Four Stories

By Pablo Katchadjian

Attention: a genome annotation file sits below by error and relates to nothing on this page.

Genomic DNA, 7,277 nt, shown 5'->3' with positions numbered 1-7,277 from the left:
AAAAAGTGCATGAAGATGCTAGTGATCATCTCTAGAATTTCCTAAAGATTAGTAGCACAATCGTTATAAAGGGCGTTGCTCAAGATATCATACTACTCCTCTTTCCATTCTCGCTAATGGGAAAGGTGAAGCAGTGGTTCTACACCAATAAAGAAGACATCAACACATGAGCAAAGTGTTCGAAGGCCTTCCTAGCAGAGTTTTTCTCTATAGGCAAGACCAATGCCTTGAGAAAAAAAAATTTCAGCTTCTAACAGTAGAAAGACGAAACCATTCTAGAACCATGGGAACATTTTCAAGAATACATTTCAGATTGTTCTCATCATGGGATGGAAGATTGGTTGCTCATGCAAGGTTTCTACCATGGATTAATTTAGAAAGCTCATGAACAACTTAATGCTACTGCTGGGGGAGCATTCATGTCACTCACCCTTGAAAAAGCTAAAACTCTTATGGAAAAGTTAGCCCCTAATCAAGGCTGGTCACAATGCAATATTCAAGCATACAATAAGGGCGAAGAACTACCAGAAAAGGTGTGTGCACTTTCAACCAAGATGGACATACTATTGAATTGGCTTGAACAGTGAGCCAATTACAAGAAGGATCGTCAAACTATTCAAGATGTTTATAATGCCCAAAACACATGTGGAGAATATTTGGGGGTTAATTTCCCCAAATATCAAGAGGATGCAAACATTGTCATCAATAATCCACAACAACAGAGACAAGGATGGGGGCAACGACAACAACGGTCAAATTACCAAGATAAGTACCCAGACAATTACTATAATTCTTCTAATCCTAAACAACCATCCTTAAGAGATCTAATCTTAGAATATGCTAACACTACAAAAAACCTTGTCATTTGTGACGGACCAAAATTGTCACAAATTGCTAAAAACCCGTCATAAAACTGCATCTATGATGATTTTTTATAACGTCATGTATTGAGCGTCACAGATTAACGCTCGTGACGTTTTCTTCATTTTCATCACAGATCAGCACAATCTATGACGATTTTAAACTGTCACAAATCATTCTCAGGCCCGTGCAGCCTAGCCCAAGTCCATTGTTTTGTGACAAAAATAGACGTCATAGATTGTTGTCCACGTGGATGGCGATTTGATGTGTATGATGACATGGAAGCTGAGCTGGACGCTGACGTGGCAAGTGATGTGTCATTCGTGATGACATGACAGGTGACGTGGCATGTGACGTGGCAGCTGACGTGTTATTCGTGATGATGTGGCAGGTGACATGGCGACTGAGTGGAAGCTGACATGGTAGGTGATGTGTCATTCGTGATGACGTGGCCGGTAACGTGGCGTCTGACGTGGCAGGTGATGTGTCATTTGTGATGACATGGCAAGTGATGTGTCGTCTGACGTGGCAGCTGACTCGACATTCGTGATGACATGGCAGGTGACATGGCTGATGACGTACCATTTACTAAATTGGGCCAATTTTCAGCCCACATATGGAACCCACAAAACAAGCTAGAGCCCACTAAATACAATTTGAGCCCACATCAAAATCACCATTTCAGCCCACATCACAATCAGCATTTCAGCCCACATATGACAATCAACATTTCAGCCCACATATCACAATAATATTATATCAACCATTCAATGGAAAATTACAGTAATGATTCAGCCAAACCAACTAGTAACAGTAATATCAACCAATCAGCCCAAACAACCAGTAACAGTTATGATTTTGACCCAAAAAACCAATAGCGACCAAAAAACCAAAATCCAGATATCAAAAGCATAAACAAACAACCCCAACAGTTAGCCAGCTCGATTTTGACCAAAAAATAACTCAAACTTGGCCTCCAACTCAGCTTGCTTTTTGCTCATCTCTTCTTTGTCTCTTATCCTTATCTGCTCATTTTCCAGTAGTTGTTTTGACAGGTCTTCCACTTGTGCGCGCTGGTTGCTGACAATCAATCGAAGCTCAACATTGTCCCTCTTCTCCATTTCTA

Translated from the Spanish by Heather Cleary